The Edinburgh Decentralization Index: A New Beacon of Transparency in the Crypto Universe
With the rise of cryptocurrencies and blockchain technologies, questions around decentralization have continued to perplex crypto enthusiasts, investors, and regulators alike. Enter the Edinburgh Decentralization Index (EDI), a newly developed tool that aims to bring more clarity and objectivity to the assessment of decentralization.
The EDI, birthed in the prestigious halls of the University of Edinburgh, presents an impartial, technical method to measure the degree of decentralization in projects such as Bitcoin, Ethereum, and others. It offers a practical, data-driven solution to what can often be a subjective evaluation.
Picture a cryptocurrency where 100 agents are responsible for creating blocks. Some agents create blocks more frequently. For instance, the top 5 agents create 30% of all blocks, and the top 50 create 60% of all blocks. Compare this with another cryptocurrency where the top 5 create 20% and the top 50 create 90% of the blocks. How does one objectively determine which one is more decentralized at the consensus level? The EDI is designed to tackle precisely these kinds of questions.
The EDI is a response to persistent criticisms of purported decentralization in web3 technologies. While a great deal of debate rages on about the level of real decentralization in popular cryptocurrencies, there is yet to be a universally accepted measure. The EDI hopes to fill this vacuum.
The concept of decentralization is a cornerstone of cryptocurrencies. Bitcoin's original paper proposed a solution involving the Proof of Work (PoW) protocol, and later technologies brought forth alternatives like the Proof of Stake (PoS) protocol. However, the question of what constitutes real decentralization has remained. The EDI will provide a robust, technically consistent measure that can guide governments, users, companies, and investors.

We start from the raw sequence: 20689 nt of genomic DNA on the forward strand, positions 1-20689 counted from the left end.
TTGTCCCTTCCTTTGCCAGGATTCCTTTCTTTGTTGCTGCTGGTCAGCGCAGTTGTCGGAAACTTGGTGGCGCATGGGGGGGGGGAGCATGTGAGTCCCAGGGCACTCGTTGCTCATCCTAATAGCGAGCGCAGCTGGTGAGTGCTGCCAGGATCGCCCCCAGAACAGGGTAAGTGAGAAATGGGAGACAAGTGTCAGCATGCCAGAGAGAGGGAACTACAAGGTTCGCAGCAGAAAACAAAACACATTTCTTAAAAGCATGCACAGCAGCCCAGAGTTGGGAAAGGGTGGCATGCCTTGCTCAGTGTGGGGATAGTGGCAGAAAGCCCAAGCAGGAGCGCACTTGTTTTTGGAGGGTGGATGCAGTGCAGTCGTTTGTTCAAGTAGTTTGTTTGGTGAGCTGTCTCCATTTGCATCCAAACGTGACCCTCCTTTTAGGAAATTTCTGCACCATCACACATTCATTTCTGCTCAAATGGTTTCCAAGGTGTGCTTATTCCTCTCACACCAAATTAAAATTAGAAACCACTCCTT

The EDI assesses multiple technical attributes, ranging from the creation of network transactions to the validation of full nodes. It can evaluate a project in terms of decentralization at various levels, including the consensus level, the concentration of currencies level, the daily usage level, and more. The exact methodology behind the EDI's calculations is still under wraps, but it promises to deliver an unbiased assessment of the decentralization status of various cryptocurrencies.
Interestingly, the EDI methodology involves an analysis of different layers of a cryptocurrency, each of which carries its unique implications. For instance, centralization at the consensus level presents a risk to the validation of transactions. Centralization at the tokenomics level exposes the project to the risk of price manipulation. Centralization at the network level exposes the project to the risk of failure or censorship via infrastructure, and so forth.
The EDI project is still evolving, but its roadmap is impressive. It includes the production of a research methodology, development of a framework to measure decentralization, gathering data from real-world ledgers, and ultimately, releasing the EDI. Once complete, the EDI promises to be a game-changer in the crypto universe, providing unprecedented transparency to the fundamental tenet of decentralization.
Input Output Global (IOG), the creators of the Cardano blockchain platform, has partnered with the School of Informatics on several projects. They are funding the ZK-Lab, supporting the launch of the blockchain industry's first 'decentralization index,' and lastly, investing $4.5M to create a blockchain research hub in Edinburgh.
Together with the launch of the ZK-Lab and the EDI, a $4.5 million donation to the University of Edinburgh will establish.